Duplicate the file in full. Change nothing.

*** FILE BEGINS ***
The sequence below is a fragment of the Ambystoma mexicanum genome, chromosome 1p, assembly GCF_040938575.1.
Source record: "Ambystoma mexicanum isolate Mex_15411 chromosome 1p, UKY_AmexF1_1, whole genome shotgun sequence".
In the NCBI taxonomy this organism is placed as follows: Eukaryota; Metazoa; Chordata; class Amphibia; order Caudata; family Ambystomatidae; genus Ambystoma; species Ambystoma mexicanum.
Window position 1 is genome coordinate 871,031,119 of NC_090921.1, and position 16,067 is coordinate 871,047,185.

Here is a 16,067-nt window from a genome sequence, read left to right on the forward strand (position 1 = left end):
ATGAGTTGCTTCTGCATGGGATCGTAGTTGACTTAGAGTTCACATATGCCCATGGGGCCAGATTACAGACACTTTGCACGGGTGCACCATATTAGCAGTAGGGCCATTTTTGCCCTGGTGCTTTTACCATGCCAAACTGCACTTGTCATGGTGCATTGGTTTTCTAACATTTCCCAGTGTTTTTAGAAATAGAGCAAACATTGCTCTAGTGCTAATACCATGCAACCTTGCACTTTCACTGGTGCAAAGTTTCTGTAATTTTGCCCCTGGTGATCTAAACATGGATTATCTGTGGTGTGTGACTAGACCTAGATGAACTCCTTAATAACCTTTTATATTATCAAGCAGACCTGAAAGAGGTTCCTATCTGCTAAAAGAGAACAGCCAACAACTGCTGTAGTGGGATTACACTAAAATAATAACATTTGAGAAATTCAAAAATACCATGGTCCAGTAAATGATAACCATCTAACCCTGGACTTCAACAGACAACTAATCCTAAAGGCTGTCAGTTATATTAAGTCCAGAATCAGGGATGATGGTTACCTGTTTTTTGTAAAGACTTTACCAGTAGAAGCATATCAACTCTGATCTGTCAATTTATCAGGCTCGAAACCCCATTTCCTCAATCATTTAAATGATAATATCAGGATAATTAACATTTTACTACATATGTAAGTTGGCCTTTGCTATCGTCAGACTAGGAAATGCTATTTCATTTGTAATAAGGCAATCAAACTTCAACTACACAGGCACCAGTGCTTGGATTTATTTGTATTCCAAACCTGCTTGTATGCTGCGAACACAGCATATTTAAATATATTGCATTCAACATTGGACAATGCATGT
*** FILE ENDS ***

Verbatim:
The sequence below is a fragment of the Ambystoma mexicanum genome, chromosome 1p, assembly GCF_040938575.1.
Source record: "Ambystoma mexicanum isolate Mex_15411 chromosome 1p, UKY_AmexF1_1, whole genome shotgun sequence".
In the NCBI taxonomy this organism is placed as follows: Eukaryota; Metazoa; Chordata; class Amphibia; order Caudata; family Ambystomatidae; genus Ambystoma; species Ambystoma mexicanum.
Window position 1 is genome coordinate 871,031,119 of NC_090921.1, and position 16,067 is coordinate 871,047,185.

Here is a 16,067-nt window from a genome sequence, read left to right on the forward strand (position 1 = left end):
ATGAGTTGCTTCTGCATGGGATCGTAGTTGACTTAGAGTTCACATATGCCCATGGGGCCAGATTACAGACACTTTGCACGGGTGCACCATATTAGCAGTAGGGCCATTTTTGCCCTGGTGCTTTTACCATGCCAAACTGCACTTGTCATGGTGCATTGGTTTTCTAACATTTCCCAGTGTTTTTAGAAATAGAGCAAACATTGCTCTAGTGCTAATACCATGCAACCTTGCACTTTCACTGGTGCAAAGTTTCTGTAATTTTGCCCCTGGTGATCTAAACATGGATTATCTGTGGTGTGTGACTAGACCTAGATGAACTCCTTAATAACCTTTTATATTATCAAGCAGACCTGAAAGAGGTTCCTATCTGCTAAAAGAGAACAGCCAACAACTGCTGTAGTGGGATTACACTAAAATAATAACATTTGAGAAATTCAAAAATACCATGGTCCAGTAAATGATAACCATCTAACCCTGGACTTCAACAGACAACTAATCCTAAAGGCTGTCAGTTATATTAAGTCCAGAATCAGGGATGATGGTTACCTGTTTTTTGTAAAGACTTTACCAGTAGAAGCATATCAACTCTGATCTGTCAATTTATCAGGCTCGAAACCCCATTTCCTCAATCATTTAAATGATAATATCAGGATAATTAACATTTTACTACATATGTAAGTTGGCCTTTGCTATCGTCAGACTAGGAAATGCTATTTCATTTGTAATAAGGCAATCAAACTTCAACTACACAGGCACCAGTGCTTGGATTTATTTGTATTCCAAACCTGCTTGTATGCTGCGAACACAGCATATTTAAATATATTGCATTCAACATTGGACAATGCATGT